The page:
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Guatemala to deploys bio-fences to slow down plastic pollution

Guatemala has a particular problem with plastic pollution and eastern neighbor Honduras has blamed the Central American country for for creating an “environmental disaster”. This follows images released which reveal a blanket of plastic rubbish engulfing the sea around a Caribbean island; waste which Honduras says emanates from Republic of Guatemala. The telling image was released by underwater photographer Caroline Power. The image shows large masses made up of plastic bottles, cutlery and polystyrene plates can be seen floating on the water.

The video below shows plastic waste running through Aldea Estancia de la Virgen Chimaltenango, Guatemala:

Colum Muccio, Administrative Director of the Association for the Rescue and Conservation of Wildlife (ARCAS) Guatemala has traced the spread of plastic dumped in some of Guatemala’s great rivers, such as the Xequijel River and River Seco, to the ocean: “where the Motagua River unloads thousands of tons of plastic, which come from as far away as Quiché and Alta Verapaz, onto the beaches of Punta de Manabique, and the Guatemalan keys, and the south of Belize. This plastic trash… stays at the surface of the beach’s sand, remaining buried up to half a meter deep.”

Muccio is particular concerned about the impact on land, oceans and to wildlife, especially turtles. According to the United Nations, plastic debris ingested by turtles can cause intestinal blockage resulting in malnutrition, reduced growth rates and even death.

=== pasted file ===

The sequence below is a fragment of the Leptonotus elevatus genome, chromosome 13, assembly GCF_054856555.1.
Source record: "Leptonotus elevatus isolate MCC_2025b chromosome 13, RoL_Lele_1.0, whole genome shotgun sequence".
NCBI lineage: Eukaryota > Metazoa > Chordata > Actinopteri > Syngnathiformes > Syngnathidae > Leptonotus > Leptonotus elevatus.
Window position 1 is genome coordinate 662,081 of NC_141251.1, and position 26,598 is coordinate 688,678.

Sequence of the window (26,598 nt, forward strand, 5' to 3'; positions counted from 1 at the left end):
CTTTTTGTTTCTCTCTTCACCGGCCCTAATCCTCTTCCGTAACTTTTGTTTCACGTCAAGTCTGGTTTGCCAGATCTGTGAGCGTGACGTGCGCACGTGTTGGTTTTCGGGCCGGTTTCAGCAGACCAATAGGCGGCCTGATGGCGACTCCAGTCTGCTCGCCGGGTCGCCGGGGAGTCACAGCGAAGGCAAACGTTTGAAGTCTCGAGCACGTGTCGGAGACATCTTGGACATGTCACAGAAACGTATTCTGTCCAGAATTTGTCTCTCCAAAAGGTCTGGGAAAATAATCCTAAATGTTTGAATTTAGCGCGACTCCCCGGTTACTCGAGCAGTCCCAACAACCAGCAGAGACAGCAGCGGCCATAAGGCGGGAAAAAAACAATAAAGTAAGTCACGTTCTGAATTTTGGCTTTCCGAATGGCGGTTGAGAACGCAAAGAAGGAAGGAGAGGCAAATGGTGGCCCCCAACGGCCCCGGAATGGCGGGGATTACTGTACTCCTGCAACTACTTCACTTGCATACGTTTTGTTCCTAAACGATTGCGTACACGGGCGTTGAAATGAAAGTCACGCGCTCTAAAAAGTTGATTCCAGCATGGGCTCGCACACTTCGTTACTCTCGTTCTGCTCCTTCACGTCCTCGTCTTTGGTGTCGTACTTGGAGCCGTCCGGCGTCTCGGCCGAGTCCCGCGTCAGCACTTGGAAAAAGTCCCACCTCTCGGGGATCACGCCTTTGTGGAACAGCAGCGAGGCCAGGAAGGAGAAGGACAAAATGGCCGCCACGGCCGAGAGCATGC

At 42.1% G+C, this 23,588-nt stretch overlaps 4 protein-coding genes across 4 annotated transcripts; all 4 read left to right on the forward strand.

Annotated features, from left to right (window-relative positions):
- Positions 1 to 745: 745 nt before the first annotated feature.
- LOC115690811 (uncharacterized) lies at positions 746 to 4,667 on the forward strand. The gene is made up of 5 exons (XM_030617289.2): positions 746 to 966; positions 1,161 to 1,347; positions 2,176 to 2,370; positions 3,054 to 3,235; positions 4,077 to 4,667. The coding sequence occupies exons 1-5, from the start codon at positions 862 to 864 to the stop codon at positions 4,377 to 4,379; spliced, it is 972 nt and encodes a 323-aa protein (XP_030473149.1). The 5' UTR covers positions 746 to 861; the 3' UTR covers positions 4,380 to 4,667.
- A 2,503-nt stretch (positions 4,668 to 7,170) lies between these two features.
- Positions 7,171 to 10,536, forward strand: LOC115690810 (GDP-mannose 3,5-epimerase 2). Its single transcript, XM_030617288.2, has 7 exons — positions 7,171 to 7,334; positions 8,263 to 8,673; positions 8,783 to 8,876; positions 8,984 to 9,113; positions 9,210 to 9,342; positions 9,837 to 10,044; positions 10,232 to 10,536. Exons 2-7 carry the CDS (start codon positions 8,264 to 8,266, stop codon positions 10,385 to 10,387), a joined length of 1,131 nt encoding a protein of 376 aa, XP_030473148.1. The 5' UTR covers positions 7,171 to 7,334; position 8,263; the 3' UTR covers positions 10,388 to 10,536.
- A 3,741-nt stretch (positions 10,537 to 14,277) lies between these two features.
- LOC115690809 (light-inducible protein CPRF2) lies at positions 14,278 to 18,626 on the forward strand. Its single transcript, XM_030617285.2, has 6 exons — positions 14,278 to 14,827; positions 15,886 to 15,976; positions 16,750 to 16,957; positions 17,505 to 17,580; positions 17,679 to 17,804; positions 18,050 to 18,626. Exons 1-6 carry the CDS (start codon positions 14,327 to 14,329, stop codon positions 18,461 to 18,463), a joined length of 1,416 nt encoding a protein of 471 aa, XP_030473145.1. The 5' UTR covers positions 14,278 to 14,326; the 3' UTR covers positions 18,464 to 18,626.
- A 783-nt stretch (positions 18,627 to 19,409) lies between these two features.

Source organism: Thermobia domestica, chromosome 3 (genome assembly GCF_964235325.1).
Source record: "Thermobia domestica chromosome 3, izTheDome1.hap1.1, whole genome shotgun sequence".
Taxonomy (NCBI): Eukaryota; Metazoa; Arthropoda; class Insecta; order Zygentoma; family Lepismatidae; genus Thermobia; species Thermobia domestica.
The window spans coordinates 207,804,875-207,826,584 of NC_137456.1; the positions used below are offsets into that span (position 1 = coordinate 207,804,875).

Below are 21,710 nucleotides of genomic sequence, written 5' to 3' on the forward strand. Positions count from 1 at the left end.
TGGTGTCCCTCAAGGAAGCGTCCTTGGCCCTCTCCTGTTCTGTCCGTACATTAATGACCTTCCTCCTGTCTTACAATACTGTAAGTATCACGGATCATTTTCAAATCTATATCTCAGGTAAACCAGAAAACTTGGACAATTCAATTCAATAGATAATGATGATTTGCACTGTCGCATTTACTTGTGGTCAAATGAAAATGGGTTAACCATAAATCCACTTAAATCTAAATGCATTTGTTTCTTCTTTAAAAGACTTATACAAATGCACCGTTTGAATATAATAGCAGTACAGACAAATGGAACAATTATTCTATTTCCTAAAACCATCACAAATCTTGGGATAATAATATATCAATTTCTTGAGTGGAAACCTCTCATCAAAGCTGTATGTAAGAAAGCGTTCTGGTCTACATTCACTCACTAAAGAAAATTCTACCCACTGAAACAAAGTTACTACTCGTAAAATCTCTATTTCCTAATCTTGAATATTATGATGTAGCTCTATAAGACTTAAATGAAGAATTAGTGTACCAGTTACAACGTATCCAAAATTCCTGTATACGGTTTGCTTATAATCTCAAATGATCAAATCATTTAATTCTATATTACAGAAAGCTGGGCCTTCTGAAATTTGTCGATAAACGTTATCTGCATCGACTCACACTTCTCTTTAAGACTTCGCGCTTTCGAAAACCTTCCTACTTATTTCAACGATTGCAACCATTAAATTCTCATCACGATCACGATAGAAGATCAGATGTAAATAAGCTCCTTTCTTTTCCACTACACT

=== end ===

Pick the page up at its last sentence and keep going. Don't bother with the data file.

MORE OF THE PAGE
Action is now being taken by officials, with Guatemala now pledging to increase waste collection in its rivers through deploying artisanal bio-fences to trap and collect plastic waste. Guatemala’s Minister of Environment and Natural Resources Alfonso Alonzo has recently stated that Guatemala is “actively fighting plastic pollution through innovation and community participation”.

The new fence nets catch the plastic waste, making it easier for communities to recycle or dispose of it properly. The project will begin with two bio-fences located in the Motagua river. As well as the fences, other measures are required, such as improving on wastewater treatment facilities; reducing individual consumption of plastics; and improved education about the need for recycling and upcycling.

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Dr. Tim Sandle is Digital Journal's Editor-at-Large for science news. Tim specializes in science, technology, environmental, business, and health journalism. He is additionally a practising microbiologist; and an author. He is also interested in history, politics and current affairs.

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